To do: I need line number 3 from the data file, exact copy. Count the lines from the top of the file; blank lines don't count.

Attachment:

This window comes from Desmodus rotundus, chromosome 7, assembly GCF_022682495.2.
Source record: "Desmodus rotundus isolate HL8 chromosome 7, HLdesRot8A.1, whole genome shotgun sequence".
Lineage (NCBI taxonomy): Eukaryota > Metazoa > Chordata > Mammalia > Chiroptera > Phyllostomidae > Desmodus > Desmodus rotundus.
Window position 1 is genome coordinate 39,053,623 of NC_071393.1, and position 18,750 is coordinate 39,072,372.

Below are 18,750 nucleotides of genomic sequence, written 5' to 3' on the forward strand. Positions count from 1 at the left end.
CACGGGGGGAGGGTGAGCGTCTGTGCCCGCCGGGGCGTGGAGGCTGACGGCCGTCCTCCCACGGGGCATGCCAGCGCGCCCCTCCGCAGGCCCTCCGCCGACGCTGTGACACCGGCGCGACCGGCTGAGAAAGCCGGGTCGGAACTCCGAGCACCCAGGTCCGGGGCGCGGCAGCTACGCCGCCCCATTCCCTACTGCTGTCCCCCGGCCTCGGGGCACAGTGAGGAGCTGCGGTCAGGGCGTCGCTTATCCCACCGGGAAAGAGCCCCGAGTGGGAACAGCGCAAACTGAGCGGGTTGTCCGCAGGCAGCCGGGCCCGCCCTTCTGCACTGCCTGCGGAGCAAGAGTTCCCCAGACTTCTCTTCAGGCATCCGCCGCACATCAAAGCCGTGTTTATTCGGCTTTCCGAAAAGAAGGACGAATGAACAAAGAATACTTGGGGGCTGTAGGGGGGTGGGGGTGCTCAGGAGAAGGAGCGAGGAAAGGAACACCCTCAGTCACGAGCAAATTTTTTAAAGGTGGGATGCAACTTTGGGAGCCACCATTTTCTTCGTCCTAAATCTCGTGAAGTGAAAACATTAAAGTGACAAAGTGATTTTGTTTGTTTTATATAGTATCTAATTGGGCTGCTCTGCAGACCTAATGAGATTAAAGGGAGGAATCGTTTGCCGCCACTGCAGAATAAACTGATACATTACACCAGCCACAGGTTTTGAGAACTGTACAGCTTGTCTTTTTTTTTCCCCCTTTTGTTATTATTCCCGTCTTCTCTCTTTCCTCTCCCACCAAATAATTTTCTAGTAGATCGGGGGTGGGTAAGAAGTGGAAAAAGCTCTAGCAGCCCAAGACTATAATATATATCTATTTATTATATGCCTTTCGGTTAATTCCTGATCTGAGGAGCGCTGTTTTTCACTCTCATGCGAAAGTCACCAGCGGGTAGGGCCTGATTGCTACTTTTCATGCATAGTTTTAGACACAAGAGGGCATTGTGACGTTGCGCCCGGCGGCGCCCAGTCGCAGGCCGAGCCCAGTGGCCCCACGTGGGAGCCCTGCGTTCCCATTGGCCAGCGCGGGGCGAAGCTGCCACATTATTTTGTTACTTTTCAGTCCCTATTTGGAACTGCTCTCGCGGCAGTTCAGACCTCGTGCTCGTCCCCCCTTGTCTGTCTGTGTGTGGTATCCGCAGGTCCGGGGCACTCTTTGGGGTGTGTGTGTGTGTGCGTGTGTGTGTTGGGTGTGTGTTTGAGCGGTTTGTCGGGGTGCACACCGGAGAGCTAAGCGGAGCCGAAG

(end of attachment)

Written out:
Lineage (NCBI taxonomy): Eukaryota > Metazoa > Chordata > Mammalia > Chiroptera > Phyllostomidae > Desmodus > Desmodus rotundus.